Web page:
How was your weekend? Mine consisted of a lot of donuts (coming soon!), but they were baked so that makes them totally ok. Annddd these ice pops.

I realized a few weeks ago that I don’t have a single ice pop recipe on my site. What?!

I knew I had to fix that and asap because summer is slowly slipping away. So when I had the chance to make a recipe with Almond Breeze’s Almondmilk Coconutmilk, I knew what exactly what to make!

Since the milk has coconut in it as well, I decided to make some coconut pineapple ice pops. You know how some things just go together? Well coconut and pineapple is definitely one thing that goes perfectly together. So, I combined the two into one seriously easy and tasty treat.

With only five ingredients these ice pops are quick to make and a bit healthier too. Plus you make it all right in the blender, which makes for easy cleanup.

I added in a bit of coconut extract and shredded coconut to really make the coconut flavor stand out.

I’ve tried these ice pops a few different ways and I found that blending everything up was much better. You can definitely stir in the shredded coconut before pouring it into the ice pop molds if you prefer. But in my opinion, the shredded coconut was better when it was blended with everything else since that helped break it up a little more.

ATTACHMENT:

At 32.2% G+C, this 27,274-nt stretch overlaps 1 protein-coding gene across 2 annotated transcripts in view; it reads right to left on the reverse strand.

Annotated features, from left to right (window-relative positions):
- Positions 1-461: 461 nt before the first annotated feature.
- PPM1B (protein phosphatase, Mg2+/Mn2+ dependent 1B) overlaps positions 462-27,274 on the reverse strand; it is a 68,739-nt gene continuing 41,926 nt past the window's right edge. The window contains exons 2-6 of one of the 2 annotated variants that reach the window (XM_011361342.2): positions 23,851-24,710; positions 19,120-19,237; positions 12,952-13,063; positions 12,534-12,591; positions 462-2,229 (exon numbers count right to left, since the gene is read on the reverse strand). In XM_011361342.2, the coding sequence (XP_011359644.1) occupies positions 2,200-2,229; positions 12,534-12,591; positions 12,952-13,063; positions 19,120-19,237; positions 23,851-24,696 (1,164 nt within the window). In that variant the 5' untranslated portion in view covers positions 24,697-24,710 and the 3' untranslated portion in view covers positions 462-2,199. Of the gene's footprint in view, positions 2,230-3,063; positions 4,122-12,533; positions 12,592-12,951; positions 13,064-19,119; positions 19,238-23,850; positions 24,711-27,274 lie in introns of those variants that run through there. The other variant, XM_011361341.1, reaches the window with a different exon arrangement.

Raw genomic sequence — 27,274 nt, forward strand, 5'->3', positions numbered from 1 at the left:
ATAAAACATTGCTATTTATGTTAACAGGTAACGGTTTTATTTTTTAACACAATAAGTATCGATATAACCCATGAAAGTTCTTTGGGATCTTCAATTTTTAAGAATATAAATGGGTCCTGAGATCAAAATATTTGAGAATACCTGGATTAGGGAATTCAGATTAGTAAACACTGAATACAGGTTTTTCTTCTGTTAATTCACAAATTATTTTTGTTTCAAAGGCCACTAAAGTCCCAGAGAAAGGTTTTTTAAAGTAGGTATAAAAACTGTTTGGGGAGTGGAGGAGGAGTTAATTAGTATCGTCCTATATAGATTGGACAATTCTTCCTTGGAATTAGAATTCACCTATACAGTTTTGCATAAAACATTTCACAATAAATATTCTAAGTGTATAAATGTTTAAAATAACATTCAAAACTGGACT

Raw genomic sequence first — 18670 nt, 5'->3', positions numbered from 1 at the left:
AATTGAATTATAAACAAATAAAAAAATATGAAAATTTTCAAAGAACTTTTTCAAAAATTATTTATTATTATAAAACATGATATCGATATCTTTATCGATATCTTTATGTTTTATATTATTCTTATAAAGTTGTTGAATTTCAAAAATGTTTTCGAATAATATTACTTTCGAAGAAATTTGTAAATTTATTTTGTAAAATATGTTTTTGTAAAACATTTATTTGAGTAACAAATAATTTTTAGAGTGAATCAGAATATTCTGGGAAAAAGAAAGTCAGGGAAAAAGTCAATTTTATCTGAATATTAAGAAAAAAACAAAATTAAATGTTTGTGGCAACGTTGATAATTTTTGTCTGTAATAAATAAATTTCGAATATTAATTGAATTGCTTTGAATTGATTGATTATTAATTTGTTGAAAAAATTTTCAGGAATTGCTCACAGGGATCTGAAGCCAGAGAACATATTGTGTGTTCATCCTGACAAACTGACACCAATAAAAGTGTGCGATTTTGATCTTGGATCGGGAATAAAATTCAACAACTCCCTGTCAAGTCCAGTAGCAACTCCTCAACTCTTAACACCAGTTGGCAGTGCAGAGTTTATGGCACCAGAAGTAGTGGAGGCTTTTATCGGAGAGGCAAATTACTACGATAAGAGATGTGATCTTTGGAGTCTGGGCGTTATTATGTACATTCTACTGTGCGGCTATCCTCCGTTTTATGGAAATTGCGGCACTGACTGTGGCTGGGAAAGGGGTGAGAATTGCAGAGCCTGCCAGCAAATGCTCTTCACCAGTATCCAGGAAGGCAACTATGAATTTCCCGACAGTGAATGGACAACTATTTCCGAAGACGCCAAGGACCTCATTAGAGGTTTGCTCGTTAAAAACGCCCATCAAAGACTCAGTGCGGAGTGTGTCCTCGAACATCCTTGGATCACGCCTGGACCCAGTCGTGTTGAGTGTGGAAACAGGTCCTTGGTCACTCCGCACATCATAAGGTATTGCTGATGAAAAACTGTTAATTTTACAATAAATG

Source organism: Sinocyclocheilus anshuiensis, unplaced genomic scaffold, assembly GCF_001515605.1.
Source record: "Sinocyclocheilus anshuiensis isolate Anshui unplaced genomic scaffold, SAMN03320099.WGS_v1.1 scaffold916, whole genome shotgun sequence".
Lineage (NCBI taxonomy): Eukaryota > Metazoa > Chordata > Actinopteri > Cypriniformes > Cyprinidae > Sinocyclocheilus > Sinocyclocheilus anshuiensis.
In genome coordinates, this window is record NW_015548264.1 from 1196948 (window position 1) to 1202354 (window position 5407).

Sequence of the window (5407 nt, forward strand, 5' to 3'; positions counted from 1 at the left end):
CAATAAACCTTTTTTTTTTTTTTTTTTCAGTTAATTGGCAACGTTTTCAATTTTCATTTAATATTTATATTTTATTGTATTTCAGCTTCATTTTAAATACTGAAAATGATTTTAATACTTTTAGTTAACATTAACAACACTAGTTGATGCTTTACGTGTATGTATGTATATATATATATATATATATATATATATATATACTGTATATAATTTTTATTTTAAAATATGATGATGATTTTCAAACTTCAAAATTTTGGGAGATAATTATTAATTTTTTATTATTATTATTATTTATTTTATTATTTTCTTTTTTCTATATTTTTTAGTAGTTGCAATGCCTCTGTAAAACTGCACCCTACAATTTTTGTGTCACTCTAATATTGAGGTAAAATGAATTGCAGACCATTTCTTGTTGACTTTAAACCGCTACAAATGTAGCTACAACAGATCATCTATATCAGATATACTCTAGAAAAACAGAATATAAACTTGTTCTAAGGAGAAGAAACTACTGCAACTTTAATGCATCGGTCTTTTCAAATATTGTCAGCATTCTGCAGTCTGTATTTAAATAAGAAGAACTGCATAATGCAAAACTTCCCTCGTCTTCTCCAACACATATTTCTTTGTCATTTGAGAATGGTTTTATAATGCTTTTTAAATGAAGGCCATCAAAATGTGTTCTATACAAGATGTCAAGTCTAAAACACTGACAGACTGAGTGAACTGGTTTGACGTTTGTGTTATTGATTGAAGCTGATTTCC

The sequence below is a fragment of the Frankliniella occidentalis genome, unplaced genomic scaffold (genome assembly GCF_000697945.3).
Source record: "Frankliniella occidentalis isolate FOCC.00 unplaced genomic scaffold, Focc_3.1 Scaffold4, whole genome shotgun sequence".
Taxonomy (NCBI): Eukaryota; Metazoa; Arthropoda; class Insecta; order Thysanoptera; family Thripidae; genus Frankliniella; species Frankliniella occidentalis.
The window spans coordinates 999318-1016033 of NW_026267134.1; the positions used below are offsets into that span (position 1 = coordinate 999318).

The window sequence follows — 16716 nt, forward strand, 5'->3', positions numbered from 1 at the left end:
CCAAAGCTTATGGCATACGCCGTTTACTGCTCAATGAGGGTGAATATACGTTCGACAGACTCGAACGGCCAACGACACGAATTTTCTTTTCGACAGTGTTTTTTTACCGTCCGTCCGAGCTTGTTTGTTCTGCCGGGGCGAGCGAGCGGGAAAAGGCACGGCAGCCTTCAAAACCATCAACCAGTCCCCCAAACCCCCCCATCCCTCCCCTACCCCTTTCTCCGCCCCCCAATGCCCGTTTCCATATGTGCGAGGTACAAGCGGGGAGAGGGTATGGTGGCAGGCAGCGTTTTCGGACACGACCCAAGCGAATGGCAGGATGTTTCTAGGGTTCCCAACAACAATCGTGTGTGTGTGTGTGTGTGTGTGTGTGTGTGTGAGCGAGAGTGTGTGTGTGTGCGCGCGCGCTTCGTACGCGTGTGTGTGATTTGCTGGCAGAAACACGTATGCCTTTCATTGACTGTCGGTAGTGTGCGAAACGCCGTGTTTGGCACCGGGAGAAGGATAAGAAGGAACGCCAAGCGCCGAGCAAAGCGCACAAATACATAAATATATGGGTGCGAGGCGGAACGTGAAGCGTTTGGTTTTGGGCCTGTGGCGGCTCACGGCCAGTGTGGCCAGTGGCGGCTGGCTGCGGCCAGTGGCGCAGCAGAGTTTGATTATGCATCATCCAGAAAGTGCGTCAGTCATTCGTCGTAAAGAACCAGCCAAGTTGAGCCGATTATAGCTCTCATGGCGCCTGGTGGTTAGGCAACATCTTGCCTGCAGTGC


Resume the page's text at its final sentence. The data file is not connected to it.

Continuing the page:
This recipe will make about 8, so they’re perfect to make ahead of time for a quick and easy snack during the week. Enjoy!


Candy Corn Popsicles

Our Candy Corn Popsicles on Mini Chef Mondays make a delicious fall treat, especially for Halloween entertaining. We make ice pops regularly and this is a combination of my daughter&rsquos favorites! We use fresh fruit and yogurt for the layers. Healthy whole food ingredients for a nutritious dessert.

We love to share and create easy recipes for Mini Chef Mondays so that your kiddos can really enjoy the process. My daughter and I blended up the ingredients to make these last night since she wanted ice pops for breakfast. She can absolutely have ice pops for breakfast with our Candy Corn Ice Pops, why?

The first layer is our pineapple lemonade ice pop recipe which my daughter LOVES. No lie when we go to the store we must get a pineapple to make them. 🙂

Then the next layer is an orange mango ice pop which is super simple and you can make on it&rsquos own too!

The final layer is just our homemade maple yogurt with a bit of milk mixed in. You could easily use flavor extracts to flavor the white if you wanted a different flavor.

When my mini chef woke up this morning she was ALL smiles and ready for her breakfast Candy Corn Ice Pops. We each had one! 🙂 Pssst. This is by far the best ice pop mold we&rsquove found and it looks just like the ice pops you&rsquod get in stores.